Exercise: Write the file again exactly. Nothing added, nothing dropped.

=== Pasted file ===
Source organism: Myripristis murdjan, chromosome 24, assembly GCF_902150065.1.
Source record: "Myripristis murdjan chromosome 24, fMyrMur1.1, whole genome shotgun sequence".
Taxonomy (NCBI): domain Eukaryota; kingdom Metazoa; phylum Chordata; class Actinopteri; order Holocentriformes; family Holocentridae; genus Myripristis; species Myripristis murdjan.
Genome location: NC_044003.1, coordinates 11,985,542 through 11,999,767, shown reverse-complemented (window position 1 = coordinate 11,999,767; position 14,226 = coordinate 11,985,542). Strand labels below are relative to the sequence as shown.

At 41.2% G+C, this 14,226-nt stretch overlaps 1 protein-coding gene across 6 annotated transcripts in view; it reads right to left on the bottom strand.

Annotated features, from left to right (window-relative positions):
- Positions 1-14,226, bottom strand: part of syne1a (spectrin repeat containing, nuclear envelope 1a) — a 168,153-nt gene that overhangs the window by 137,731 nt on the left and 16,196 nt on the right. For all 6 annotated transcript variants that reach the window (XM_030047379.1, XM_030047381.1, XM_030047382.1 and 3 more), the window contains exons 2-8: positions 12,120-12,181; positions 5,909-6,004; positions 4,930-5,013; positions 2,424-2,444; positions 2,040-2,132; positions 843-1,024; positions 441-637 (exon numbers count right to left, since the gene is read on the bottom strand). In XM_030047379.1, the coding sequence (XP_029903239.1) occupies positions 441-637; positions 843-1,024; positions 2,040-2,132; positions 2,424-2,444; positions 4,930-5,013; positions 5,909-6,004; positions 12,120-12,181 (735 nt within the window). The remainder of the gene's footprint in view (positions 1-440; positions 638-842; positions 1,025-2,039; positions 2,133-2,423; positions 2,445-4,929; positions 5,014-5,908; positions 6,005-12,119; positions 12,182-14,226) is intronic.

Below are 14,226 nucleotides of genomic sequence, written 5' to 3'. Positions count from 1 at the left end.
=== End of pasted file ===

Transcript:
Source organism: Myripristis murdjan, chromosome 24, assembly GCF_902150065.1.
Source record: "Myripristis murdjan chromosome 24, fMyrMur1.1, whole genome shotgun sequence".
Taxonomy (NCBI): domain Eukaryota; kingdom Metazoa; phylum Chordata; class Actinopteri; order Holocentriformes; family Holocentridae; genus Myripristis; species Myripristis murdjan.
Genome location: NC_044003.1, coordinates 11,985,542 through 11,999,767, shown reverse-complemented (window position 1 = coordinate 11,999,767; position 14,226 = coordinate 11,985,542). Strand labels below are relative to the sequence as shown.

At 41.2% G+C, this 14,226-nt stretch overlaps 1 protein-coding gene across 6 annotated transcripts in view; it reads right to left on the bottom strand.

Annotated features, from left to right (window-relative positions):
- Positions 1-14,226, bottom strand: part of syne1a (spectrin repeat containing, nuclear envelope 1a) — a 168,153-nt gene that overhangs the window by 137,731 nt on the left and 16,196 nt on the right. For all 6 annotated transcript variants that reach the window (XM_030047379.1, XM_030047381.1, XM_030047382.1 and 3 more), the window contains exons 2-8: positions 12,120-12,181; positions 5,909-6,004; positions 4,930-5,013; positions 2,424-2,444; positions 2,040-2,132; positions 843-1,024; positions 441-637 (exon numbers count right to left, since the gene is read on the bottom strand). In XM_030047379.1, the coding sequence (XP_029903239.1) occupies positions 441-637; positions 843-1,024; positions 2,040-2,132; positions 2,424-2,444; positions 4,930-5,013; positions 5,909-6,004; positions 12,120-12,181 (735 nt within the window). The remainder of the gene's footprint in view (positions 1-440; positions 638-842; positions 1,025-2,039; positions 2,133-2,423; positions 2,445-4,929; positions 5,014-5,908; positions 6,005-12,119; positions 12,182-14,226) is intronic.

Below are 14,226 nucleotides of genomic sequence, written 5' to 3'. Positions count from 1 at the left end.